Hastings-031913br0212State Senator Michael Hastings (D–Orland Hills) passed a measure Tuesday aimed at lowering college tuition costs for veterans. House Bill 2353 grants Illinois residency to veterans who are entitled to educational assistance under the Post-9/11 Educational Assistance Program passed. Granting veterans residency allows them to qualify for in-state tuition, thus lowering the cost of tuition fees and rates. 

“We have a responsibility to assist our veterans in their transition to civilian life,” Hastings said. “The Post-9/11 Education Assistance Program is a great initiative that is an investment in the future of our most recent generation of veterans.”

Hastings’ bill would resolve a disparity in the Post-9/11 Education Assistance Program that inadvertently burdened a significant number of American veterans with thousands of dollars of out-of-pocket tuition and fees based on residency status.

“The Post-9/11 GI Bill provides an opportunity for our veterans to get the proper education they need to find good-paying jobs after they finish serving their country,” Hastings said. “Unfortunately, veterans are having difficulties obtaining state residency, which results in higher tuition costs and fees. This measure would reconcile that issue."

The Post-9/11 Veterans Educational Assistance Act is a federal law passed in 2008 that provides financial assistance to veterans wanting to go to college after finishing active duty. The law applies to veterans who have served since Sept. 11, 2001.

House Bill 2353 passed the Senate 54-0 and now awaits approval by Governor Quinn.


Bill Summary

  • Beginning with the 2013-2014 academic year, any person utilizing benefits under the federal Post-9/11 Veterans Education Assistance Act of 2008 an Illinois resident for tuition purposes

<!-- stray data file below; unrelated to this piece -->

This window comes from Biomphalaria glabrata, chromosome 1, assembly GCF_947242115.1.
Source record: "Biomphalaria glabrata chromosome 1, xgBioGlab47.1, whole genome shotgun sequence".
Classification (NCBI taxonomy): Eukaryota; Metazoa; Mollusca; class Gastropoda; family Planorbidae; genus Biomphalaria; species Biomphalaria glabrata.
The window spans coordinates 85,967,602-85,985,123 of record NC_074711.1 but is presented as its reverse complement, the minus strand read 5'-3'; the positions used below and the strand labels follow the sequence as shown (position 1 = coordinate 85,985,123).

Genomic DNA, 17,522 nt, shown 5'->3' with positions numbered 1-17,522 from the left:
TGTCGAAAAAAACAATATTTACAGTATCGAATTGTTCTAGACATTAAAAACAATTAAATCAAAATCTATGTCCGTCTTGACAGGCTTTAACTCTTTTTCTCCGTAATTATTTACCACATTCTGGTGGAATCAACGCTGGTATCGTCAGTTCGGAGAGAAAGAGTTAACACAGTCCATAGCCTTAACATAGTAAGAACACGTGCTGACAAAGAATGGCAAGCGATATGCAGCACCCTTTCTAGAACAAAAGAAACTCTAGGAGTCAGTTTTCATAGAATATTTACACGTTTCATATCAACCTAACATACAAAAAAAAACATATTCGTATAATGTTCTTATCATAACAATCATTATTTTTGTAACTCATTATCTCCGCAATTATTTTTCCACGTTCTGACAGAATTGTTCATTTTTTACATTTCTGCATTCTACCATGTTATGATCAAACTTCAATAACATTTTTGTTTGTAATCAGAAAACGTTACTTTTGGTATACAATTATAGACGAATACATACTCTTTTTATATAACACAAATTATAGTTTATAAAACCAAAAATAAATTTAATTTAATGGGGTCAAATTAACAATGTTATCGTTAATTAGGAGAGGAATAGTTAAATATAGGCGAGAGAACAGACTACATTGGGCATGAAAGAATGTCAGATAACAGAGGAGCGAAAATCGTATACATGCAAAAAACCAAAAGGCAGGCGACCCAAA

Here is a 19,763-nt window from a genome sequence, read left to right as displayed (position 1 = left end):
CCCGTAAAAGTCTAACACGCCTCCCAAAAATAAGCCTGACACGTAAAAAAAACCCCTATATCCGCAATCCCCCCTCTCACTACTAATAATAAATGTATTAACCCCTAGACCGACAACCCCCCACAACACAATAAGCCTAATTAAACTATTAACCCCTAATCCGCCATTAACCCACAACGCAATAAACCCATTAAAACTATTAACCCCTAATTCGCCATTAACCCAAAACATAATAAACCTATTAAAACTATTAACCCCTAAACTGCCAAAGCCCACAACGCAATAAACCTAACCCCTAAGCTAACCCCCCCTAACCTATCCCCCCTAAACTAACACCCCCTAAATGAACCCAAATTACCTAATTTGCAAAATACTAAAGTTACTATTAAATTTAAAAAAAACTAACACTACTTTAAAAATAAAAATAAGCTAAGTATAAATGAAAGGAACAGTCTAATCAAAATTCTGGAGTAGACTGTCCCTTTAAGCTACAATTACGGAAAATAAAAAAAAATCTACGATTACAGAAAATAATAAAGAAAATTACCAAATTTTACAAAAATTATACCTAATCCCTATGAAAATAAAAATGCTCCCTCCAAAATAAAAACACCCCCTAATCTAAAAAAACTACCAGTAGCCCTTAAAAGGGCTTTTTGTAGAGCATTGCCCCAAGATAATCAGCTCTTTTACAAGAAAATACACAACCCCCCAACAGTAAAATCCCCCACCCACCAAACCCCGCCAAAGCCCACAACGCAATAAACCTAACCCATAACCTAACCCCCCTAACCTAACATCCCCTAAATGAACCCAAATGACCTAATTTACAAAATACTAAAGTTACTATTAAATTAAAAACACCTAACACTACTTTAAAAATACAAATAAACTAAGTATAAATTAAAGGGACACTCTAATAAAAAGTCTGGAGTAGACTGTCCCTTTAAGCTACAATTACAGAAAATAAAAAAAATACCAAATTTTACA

• Will apply to persons attending public universities and community colleges

Similar federal legislation is being sponsored by United State Senator Dick Durbin (D–IL) which provides equity for tuition and fees for individuals entitled to educational assistance under the Post-9/11 Educational Assistance Program of the Department of Veterans Affairs who are pursuing programs of education at institutions of higher learning, and for other purposes.

Category: Press Releases

SPRINGFIELD – A union-backed proposal to curb the state’s rising pension costs passed out of the Illinois Senate earlier today with bipartisan support. The measure, Senate Bill 2404, saves the state up to $46 billion over the next 30 years and guarantees 90% funding of the pension systems by 2045.

State Senator Michael Hastings (D–Orland Park) was one of 40 senators who supported the measure.

“I am tired of reading about teachers being laid off, health care facilities closing and underfunded mental health programs as a result of deep cuts in our budget because of our skyrocketing pension costs,” Hastings said. “If the courts throw out the proposal, we don’t save any money and we will see another year of major cuts to vital state services. It is imperative that we pass a constitutionally-sound measure and I think this is the plan.”

SB 2404, which has received backing from top union officials, offers employees and retirees choices, such as keeping annual 3 percent compounded cost-of-living increase on pensions in exchange for giving up access to retiree health insurance.

The measure now moves to the House for consideration.

Category: Press Releases